2. Have they talked about Prolia? Prolia is for osteoporosis, an injection every 6 months. I've had no side effects that I can attribute to it. My bone scan in December shows no more osteoporosis! Osteopenia, but not the other. All areas showed increased bone density. So it's working. There are reports that says an increased risk for a femur fracture. Knock on wood, I don't have that.
    I'll be continuing on this, but if Prolia is an option, it may be an option!

    As far as your bite. If you had cavities filled, them the filling was not ground down to properly bite. This is quite common, and very easy to fix. Call the dentist, tell them your not biting or chewing properly. They'll ask if some teeth are making contact before others, and the dentist will have you bite down on a piece of carbon paper. He'll smooth the areas down so that you have proper closure.
    I'll warn you that afterwards that may feel a bit odd, especially if you've been off kilter for awhile.

    Consequences of not getting it fixed include TMJ. You don't need that!

    Onward and Upward Mark!

    1. Hi Janice! I've been back twice to fix my bite, and it still isn't fixed. They tell me to wait a few days, then it never gets better. I got tired of going back, but I guess I should.

  3. I was diagnosed with Stage 4 Breast Cancer in December 2012. I had a small primary site, 4 positive lymph nodes but mets on literally every bone on my body. I started monthly Xgeva shots immediately. After one year of three heavy hitter chemo's I was in complete remission - no evidence of disease. Nuclear medicine bone scans showed no signs of osteoporosis, osteopenia or ONJ. Since then I have been on quarterly Zometa infusions.

    In June I had a recurrence of cancer with bone mets to the spine and sternum plus two positive lymph nodes and tumor in the subdermal soft tissue of my back near my armpit. All that said, I am now back on chemo. The quarterly Zometa infusions continue. The cancer is responding well to the chemo and I anticipate another remission. For me, taking biophosphinates has been a very positive experience.

  4. Hi Mark,
    I too am on Xtandi and finally my PSA is starting to go down. Like Glenn my insurance wouldn't cover Xgeva but would Zometa, its streathens bone. Its given every 4 weeks as an infusion thru my port. Had some bone and muscle pain but I read some people ask to slow the infusion down so it take about 45 minutes instead of the 15 it usually takes. I've had no problem so far (knock on wood) with my jaw. Maybe ask if you can switch to Zometa or at-least look it up. Anyway I thought you and I have close to the same thing, I have it in both hips and L3. Let me know what you decide.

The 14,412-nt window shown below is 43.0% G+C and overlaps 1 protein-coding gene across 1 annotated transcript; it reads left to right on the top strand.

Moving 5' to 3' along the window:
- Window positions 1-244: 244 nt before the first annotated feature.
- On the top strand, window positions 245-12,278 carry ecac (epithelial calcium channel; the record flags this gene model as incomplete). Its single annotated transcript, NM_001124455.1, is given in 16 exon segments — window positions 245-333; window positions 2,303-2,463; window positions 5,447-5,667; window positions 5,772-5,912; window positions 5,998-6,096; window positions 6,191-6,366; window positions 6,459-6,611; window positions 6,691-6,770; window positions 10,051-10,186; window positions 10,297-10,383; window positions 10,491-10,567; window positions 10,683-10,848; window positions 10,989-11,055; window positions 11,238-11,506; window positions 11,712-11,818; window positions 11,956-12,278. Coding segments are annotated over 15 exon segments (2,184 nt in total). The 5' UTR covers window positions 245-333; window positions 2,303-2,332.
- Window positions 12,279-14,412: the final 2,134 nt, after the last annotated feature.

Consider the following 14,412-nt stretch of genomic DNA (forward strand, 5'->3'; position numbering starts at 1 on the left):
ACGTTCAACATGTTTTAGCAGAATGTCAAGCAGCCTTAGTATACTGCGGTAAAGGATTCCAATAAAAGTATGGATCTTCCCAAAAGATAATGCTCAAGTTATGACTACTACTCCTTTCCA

1. Hi Steve,
      My insurance covers Xtandi. I'm not doing chemo, so I don't have a port. It will be a shot for me, if I take it.

  5. Thank you Mark's friends, for you helpful and positive support and information! You are a blessing to Mark and Sharon and to the rest of his family! Mark-I don't know if Janice's suggestion is possible and maybe this info won't make any difference but as an fyi-I have had one Prolia infusion for my osteoporosis and haven't had any side effects. It would be awesome if you could take it instead of Xgeva. Thank you for keeping us up to date. See you soon!

  6. Hi Mark,
    My husband has had Prostate Cancer for 8 yrs, almost 9. Long story but for now I can tell you I would go to Zomata.. Even now our Dr keeps him on it once a month.. We have gone thru all the Chemo treatments, Xtandi , Radium 223, Enzalutimides, Lipton, Zomata and just about everything available..
    It all works for awhile but nothing has been a magic potion... We started with his PSA was 78.5 after his Gp read it as 7.85.. It had already spread out side the prostate into the spine, pelvic bones and collar bone. But now in 2017, they pretty much have told us it is just maintenance time, mostly morphine and oxy's. Monthly Zomata...
    It is not easy to watch my husband waste away.
    I wish you luck in your journey. As I said earlier I think Zomata is a good way to go. If you have any questions please contact me. So many of the years & different treatments have run together.. The first 3 yrs we did not have insurance, but it didn't stop our amazing oncologist from giving him the best treatment available. We finally got VA benefits.
    My husband will be 65 next month. The VA has been exceptional with him. Getting him every treatment that has been available...
    It just makes me very upset that we have not been able to find a cure for this horrible disease that takes life away from men that should not die so young.